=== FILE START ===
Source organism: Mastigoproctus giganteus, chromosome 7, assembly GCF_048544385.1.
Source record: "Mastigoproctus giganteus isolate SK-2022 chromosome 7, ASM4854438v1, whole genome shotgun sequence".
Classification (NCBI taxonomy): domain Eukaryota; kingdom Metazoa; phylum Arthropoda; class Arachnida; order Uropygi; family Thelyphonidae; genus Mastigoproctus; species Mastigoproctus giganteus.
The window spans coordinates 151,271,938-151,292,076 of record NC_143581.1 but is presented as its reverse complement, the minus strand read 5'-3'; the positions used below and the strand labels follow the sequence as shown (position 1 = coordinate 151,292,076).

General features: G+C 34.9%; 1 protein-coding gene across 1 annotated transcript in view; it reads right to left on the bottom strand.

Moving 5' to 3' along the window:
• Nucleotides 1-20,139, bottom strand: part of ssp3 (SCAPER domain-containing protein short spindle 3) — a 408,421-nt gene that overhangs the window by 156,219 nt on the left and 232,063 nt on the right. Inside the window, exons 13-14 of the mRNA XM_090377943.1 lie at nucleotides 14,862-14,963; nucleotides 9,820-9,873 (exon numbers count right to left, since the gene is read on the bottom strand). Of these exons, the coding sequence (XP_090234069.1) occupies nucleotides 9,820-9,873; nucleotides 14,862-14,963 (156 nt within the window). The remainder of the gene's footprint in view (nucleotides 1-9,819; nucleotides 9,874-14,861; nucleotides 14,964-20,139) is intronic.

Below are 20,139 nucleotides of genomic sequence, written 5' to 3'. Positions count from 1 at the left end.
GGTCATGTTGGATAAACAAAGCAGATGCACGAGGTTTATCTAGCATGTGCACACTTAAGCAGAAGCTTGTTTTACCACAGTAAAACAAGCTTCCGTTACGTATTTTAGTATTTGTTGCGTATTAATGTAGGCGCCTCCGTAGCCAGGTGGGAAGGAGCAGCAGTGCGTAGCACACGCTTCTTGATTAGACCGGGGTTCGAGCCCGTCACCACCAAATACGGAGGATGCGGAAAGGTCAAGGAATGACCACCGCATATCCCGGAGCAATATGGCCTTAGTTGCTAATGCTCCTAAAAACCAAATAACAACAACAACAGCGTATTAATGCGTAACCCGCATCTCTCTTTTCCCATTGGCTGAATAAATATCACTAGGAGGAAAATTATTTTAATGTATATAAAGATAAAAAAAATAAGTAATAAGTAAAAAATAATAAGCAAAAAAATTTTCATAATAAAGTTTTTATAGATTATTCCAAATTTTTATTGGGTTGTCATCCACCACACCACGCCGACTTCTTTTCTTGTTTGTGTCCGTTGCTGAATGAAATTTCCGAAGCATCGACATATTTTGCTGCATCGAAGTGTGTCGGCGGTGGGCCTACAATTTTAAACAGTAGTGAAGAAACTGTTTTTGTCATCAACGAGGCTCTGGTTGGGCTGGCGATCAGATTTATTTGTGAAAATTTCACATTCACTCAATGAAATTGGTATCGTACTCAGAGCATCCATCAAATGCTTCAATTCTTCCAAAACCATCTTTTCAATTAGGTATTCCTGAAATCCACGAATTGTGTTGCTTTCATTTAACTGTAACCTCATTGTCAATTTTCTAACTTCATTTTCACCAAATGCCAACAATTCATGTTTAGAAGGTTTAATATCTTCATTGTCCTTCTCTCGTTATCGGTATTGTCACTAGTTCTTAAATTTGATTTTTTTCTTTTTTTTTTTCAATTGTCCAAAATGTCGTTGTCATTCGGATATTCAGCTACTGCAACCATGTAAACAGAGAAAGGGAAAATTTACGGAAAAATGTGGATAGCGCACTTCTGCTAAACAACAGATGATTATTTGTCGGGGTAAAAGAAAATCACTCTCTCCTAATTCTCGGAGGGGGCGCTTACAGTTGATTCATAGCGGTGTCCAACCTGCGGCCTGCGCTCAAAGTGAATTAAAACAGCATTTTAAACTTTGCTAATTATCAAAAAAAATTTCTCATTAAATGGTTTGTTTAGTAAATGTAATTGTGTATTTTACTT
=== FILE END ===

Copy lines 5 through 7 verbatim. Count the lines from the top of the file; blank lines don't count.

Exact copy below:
General features: G+C 34.9%; 1 protein-coding gene across 1 annotated transcript in view; it reads right to left on the bottom strand.

Moving 5' to 3' along the window:
• Nucleotides 1-20,139, bottom strand: part of ssp3 (SCAPER domain-containing protein short spindle 3) — a 408,421-nt gene that overhangs the window by 156,219 nt on the left and 232,063 nt on the right. Inside the window, exons 13-14 of the mRNA XM_090377943.1 lie at nucleotides 14,862-14,963; nucleotides 9,820-9,873 (exon numbers count right to left, since the gene is read on the bottom strand). Of these exons, the coding sequence (XP_090234069.1) occupies nucleotides 9,820-9,873; nucleotides 14,862-14,963 (156 nt within the window). The remainder of the gene's footprint in view (nucleotides 1-9,819; nucleotides 9,874-14,861; nucleotides 14,964-20,139) is intronic.